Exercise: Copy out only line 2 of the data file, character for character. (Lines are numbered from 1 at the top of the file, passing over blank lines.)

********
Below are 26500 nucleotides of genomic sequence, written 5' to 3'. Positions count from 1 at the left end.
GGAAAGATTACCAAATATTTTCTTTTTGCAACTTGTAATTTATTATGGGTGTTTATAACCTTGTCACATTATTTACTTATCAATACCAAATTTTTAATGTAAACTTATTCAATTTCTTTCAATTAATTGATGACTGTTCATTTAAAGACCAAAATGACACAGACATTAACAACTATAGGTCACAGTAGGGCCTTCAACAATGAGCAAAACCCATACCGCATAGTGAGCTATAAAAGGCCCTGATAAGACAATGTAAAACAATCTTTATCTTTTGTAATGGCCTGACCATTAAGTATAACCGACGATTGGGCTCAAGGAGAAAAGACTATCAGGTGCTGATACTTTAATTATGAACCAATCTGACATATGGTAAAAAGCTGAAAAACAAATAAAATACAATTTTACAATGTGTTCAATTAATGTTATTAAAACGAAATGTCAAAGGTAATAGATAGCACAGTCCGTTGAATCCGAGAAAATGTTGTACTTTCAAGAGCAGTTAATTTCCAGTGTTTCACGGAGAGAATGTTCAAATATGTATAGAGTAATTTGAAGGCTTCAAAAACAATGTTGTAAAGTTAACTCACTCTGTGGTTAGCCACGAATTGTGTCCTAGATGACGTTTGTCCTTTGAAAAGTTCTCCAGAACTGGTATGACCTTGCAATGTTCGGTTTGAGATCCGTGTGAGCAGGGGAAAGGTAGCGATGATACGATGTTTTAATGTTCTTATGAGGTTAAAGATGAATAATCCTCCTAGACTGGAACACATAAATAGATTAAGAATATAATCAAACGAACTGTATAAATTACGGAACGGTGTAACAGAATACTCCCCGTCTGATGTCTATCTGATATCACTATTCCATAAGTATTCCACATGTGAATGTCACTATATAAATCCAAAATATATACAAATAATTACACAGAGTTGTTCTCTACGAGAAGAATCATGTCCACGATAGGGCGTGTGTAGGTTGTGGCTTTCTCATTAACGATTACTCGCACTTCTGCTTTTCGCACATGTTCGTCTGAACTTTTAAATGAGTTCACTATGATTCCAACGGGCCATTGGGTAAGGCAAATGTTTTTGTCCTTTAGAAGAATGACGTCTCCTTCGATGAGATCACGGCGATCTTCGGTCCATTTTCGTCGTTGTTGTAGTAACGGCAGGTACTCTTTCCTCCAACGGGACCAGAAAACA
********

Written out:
GGAAAGATTACCAAATATTTTCTTTTTGCAACTTGTAATTTATTATGGGTGTTTATAACCTTGTCACATTATTTACTTATCAATACCAAATTTTTAATGTAAACTTATTCAATTTCTTTCAATTAATTGATGACTGTTCATTTAAAGACCAAAATGACACAGACATTAACAACTATAGGTCACAGTAGGGCCTTCAACAATGAGCAAAACCCATACCGCATAGTGAGCTATAAAAGGCCCTGATAAGACAATGTAAAACAATCTTTATCTTTTGTAATGGCCTGACCATTAAGTATAACCGACGATTGGGCTCAAGGAGAAAAGACTATCAGGTGCTGATACTTTAATTATGAACCAATCTGACATATGGTAAAAAGCTGAAAAACAAATAAAATACAATTTTACAATGTGTTCAATTAATGTTATTAAAACGAAATGTCAAAGGTAATAGATAGCACAGTCCGTTGAATCCGAGAAAATGTTGTACTTTCAAGAGCAGTTAATTTCCAGTGTTTCACGGAGAGAATGTTCAAATATGTATAGAGTAATTTGAAGGCTTCAAAAACAATGTTGTAAAGTTAACTCACTCTGTGGTTAGCCACGAATTGTGTCCTAGATGACGTTTGTCCTTTGAAAAGTTCTCCAGAACTGGTATGACCTTGCAATGTTCGGTTTGAGATCCGTGTGAGCAGGGGAAAGGTAGCGATGATACGATGTTTTAATGTTCTTATGAGGTTAAAGATGAATAATCCTCCTAGACTGGAACACATAAATAGATTAAGAATATAATCAAACGAACTGTATAAATTACGGAACGGTGTAACAGAATACTCCCCGTCTGATGTCTATCTGATATCACTATTCCATAAGTATTCCACATGTGAATGTCACTATATAAATCCAAAATATATACAAATAATTACACAGAGTTGTTCTCTACGAGAAGAATCATGTCCACGATAGGGCGTGTGTAGGTTGTGGCTTTCTCATTAACGATTACTCGCACTTCTGCTTTTCGCACATGTTCGTCTGAACTTTTAAATGAGTTCACTATGATTCCAACGGGCCATTGGGTAAGGCAAATGTTTTTGTCCTTTAGAAGAATGACGTCTCCTTCGATGAGATCACGGCGATCTTCGGTCCATTTTCGTCGTTGTTGTAGTAACGGCAGGTACTCTTTCCTCCAACGGGACCAGAAAACA